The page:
2. Capture performance feedback regularly

Next, a major component of strategic performance management is capturing and analyzing performance feedback. You need to ensure that your employees are offered adequate and comprehensive feedback on their performance and areas of development are worked on. 

You can use our Performance Review Phrases template for such performance feedback recommendations.

At the same time, there should be focus on seeking feedback from your employees for self evaluation and to understand what they feel about their work and the organizational culture as a whole. 

Here adopting an employee feedback tool can enable you to find success easily. It can help you to not only capture feedback, but also generate insights and share heatmaps on how certain areas of performance can be improved, which is essential for finding success with your performance management initiatives. 

3. Facilitate meaningful 1:1 conversations

A good performance management goes way beyond just reviews and evaluations on how the performance of an employee has been. You need to equip all your line managers and leaders within the organization to conduct powerful and meaningful 1:1 conversations with their team members. 

The right conversations have the potential to preempt any potential risk of turnover, drop in productivity, low levels of motivation etc.

Once you have been able to identify any potential challenge, you need to ensure that the conversations take a new avatar. The idea is to have conversations that can address the surfacing risks. 

However, conducting directed conversations on different challenges can be overwhelming at times. Therefore, you may want to leverage a guided 1:1/ Meetings tool to train and equip your managers.

4. Identify learning opportunities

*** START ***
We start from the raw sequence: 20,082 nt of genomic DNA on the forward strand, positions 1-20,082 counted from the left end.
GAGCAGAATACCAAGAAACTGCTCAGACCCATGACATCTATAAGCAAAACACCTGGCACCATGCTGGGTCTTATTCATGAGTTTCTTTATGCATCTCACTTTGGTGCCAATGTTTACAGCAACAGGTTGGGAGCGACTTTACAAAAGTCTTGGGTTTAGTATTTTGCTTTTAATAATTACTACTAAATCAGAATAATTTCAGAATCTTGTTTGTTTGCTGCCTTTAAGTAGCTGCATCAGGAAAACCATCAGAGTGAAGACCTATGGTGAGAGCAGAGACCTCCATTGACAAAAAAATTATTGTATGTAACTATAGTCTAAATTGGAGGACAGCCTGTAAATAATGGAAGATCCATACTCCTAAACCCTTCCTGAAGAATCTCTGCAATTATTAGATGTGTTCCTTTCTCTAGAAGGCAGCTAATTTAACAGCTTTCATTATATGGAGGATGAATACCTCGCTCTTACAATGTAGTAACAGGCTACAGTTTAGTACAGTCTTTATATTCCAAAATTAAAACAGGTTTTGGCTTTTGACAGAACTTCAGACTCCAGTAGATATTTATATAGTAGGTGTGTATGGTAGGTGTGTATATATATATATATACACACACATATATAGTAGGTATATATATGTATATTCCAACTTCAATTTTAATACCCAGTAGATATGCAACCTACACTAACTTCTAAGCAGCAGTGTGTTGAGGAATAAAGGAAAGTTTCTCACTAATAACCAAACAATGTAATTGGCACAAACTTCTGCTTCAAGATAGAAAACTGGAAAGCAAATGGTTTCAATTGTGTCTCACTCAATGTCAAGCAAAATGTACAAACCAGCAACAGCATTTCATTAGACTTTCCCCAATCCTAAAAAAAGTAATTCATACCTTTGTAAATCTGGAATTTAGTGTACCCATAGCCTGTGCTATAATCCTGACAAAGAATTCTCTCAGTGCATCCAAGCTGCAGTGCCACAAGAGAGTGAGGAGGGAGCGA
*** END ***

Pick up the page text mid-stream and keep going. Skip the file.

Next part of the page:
Based on the feedback, conversations, reviews, surveys that you conduct, you will have a clear picture of what factors are promoting high performance and which ones are deterrents. The latter ones form the areas of development and learning opportunities. You need to identify these areas of intervention and provide your employees with adequate resources and support to hone the skills and competencies that are needed for effective performance. 

Pulse surveys can be an effective way to gauge employee sentiment on a regular basis. 

Frequent pulse surveys are excellent for understanding how employees feel about their current capabilities vis-a-vis their role and the external support they need.

Ideally, you can also look at industry benchmarks to understand the types of learning opportunities available for different roles and provide them to your employees. 

Thus, to make the most of your performance management, you need to identify and acknowledge the strengths and weaknesses of your organization as a collective measure of your employees and work towards them.

5. Promote coaching and mentoring

While effective performance management requires learning and development interventions, it is equally important to focus on guidance via mentoring and coaching. Your employees need the right mentorship to help them navigate through professional challenges that may not require upskilling but a change in mindset. Here setting up a formal mentorship program can contribute to effective performance management. 

Read: How to use employee coaching to unlock performance

You can also enable your managers to provide the right mentorship and coaching support. You can count on SuperBeings to help you ensure the same. 

  • On one hand, it offers opportunities for manager development with a focus on key leadership competencies that can enable your managers to become better leaders.
  • Additionally, the guided 1:1 conversations act as a mass coaching initiative where gradually your managers will master the art of coaching and mentoring. 

6. Navigate collaborations

Undoubtedly, a key step for effective performance management is to navigate collaborations for different aspects of the employee lifecycle. You need to adopt the right tool to capture employee pulse, feedback, review, facilitate continuous performance improvement and much more. Fortunately, today you can find all these features in a unified solution to relieve yourself from the costs of different tools and the added administrative hassles.